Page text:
Starting in 2009, the FTC requires bloggers to provide disclosures whenever there could be hidden interests or unspoken biases related to recommendations.
Per the FTC rules, if I interview someone and they grab the bill for lunch, I would need to specify this. Ditto if I use an Amazon link that gets me 8 cents instead of an Amazon link that gets me 0 cents. If someone gives me a comfy t-shirt with a logo and I wear it in a photo, same deal. Disclaimers all over the place.
This would be tedious for me and a continual eye sore for readers. But rules is rules.
To cover my ass and preserve your reading experience, please assume that, for every recommendation, link, and product I use, the following all hold true:
Thank you to Tim Ferriss, who has kindly allowed people to adapt the images and text from his disclosures page: "Please feel free to use the text and images on this page with proper attribution. There is no reason why each blogger should have to reinvent the wheel."
Quick verdict - it's a good book, and I think it's worth reading.
Josh Kaufman sent me a message on Twitter a bit back, asking if I'd like a review copy of his book. Indeed, I would, I replied, and he sent me a digital copy.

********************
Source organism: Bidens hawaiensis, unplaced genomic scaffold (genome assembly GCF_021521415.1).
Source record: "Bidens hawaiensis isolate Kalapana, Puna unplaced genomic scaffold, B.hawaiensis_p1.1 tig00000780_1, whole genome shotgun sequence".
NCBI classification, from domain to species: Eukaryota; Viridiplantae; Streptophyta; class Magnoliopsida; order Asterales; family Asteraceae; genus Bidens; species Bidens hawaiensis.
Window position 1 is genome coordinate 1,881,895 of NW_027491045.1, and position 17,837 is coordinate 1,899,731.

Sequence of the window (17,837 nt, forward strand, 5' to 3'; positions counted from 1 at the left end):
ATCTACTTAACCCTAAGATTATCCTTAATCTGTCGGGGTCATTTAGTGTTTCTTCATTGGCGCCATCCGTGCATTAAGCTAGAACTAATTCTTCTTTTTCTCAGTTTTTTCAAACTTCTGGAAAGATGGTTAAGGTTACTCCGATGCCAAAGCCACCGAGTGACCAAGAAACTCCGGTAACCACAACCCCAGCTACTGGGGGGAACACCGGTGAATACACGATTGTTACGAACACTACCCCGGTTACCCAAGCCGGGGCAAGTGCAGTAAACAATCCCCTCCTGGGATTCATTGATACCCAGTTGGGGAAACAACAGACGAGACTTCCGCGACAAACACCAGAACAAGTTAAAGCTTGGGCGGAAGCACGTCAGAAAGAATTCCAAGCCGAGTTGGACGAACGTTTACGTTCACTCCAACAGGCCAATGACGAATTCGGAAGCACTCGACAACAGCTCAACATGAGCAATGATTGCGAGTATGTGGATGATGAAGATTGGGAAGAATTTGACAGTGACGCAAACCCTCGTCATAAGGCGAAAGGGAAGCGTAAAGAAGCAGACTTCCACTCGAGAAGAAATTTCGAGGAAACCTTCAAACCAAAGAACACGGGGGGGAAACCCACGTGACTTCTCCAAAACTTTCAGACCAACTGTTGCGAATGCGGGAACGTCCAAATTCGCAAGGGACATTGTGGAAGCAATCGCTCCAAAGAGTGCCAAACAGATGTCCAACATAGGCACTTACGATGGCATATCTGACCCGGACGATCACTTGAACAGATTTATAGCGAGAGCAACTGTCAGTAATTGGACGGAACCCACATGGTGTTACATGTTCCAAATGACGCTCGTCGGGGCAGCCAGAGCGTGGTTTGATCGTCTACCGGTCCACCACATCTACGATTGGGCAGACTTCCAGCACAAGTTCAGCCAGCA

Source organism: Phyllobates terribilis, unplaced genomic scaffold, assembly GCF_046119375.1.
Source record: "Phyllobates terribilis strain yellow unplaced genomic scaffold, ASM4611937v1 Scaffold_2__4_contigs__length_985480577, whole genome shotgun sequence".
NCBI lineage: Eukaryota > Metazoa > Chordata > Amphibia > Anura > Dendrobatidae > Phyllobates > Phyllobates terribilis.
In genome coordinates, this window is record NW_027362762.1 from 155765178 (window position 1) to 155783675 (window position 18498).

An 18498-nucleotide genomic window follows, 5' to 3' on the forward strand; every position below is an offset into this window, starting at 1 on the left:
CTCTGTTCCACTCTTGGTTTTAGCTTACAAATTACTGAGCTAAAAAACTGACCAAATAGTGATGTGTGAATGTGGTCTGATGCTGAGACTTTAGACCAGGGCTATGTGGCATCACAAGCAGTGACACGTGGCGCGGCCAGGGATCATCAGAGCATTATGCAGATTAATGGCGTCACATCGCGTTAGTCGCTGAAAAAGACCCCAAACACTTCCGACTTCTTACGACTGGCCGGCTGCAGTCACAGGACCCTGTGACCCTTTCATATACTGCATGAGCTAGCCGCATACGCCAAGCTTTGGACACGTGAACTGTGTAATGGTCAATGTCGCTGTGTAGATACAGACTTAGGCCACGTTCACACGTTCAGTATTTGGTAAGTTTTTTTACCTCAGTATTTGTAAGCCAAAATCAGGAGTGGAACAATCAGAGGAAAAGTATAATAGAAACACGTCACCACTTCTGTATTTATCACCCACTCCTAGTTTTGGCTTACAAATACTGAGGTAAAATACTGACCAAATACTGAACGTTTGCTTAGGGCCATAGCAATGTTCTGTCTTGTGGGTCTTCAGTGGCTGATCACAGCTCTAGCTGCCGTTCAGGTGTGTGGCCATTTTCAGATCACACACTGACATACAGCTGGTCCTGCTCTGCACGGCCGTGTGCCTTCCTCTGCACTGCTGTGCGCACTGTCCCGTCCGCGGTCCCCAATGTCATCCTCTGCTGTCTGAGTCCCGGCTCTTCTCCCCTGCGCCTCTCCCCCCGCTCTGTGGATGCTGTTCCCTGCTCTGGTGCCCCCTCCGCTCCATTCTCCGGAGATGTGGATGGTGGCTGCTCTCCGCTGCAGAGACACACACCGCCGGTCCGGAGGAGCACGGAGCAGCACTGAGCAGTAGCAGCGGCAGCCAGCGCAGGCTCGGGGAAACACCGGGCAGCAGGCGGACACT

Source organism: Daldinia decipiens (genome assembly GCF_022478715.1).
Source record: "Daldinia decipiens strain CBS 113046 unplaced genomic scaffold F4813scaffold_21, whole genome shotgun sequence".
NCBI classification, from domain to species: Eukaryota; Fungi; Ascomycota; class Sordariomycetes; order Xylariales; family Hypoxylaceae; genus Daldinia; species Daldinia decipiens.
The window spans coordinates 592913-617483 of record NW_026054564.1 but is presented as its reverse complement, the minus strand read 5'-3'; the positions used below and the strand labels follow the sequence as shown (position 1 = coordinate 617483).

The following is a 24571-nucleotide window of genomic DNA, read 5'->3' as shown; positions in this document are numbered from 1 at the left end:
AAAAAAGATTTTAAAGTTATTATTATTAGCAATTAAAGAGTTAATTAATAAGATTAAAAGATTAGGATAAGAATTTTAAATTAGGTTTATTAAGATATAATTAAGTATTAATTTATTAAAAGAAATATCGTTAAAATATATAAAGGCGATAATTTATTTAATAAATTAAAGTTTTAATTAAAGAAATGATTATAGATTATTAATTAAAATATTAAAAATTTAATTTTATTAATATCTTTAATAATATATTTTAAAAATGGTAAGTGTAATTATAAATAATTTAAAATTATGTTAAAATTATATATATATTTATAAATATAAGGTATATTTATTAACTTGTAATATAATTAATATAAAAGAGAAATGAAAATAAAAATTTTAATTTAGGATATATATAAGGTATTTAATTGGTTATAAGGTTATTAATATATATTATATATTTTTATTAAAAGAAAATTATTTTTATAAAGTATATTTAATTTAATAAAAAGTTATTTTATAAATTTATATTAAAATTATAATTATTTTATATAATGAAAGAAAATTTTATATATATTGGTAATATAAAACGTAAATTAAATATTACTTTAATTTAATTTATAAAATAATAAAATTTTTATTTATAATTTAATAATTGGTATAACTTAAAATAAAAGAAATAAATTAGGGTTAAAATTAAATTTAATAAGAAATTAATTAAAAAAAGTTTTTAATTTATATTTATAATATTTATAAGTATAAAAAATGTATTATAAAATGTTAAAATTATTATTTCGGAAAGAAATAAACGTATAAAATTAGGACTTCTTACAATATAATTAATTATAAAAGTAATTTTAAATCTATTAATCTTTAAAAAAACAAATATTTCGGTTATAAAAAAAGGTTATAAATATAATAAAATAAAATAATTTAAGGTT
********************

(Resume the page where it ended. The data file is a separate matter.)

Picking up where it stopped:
Before I review the book, let me tell you how I read - when I get a nonfiction book that I'm not sure if I'm going to read, I "fastread" it. That's me starting to skim and move quickly, then I slow down and read in depth when something catches my eye, and speed up after I finish that section.
I fastread a lot of books. Especially reading a in-depth reference book on a topic you already know, I think you can get 90% of the lessons of a book in 30% of the time by fastreading. I typically fastread historical backgrounds about eras I'm very familiar with, thoughts on an aspect of business I know, introductions to technologies I'm already familiar with, etc.
My first thought when I was reading The Personal MBA was that this would be a good book to fastread.
Meeting you all yesterday made me realise that many have not discovered this blog yet.
Please feel free to ask around and share the link.
If you feel you would benefit by redoing the analysis for STORM WARNINGS in your own time, please submit it to me before Friday. The answers are on the sheet, what I am looking for is writing that includes some of these poetic elements (NOT ALL, just two or three, maybe four) and a smooth chatty, conversational tone. Remember, YOU ARE EXCITED about telling someone what you found! Ask some rhetorical questions?
The POETRY ELEMENTS tab on the top bar above this post, is there to assist you identify elements.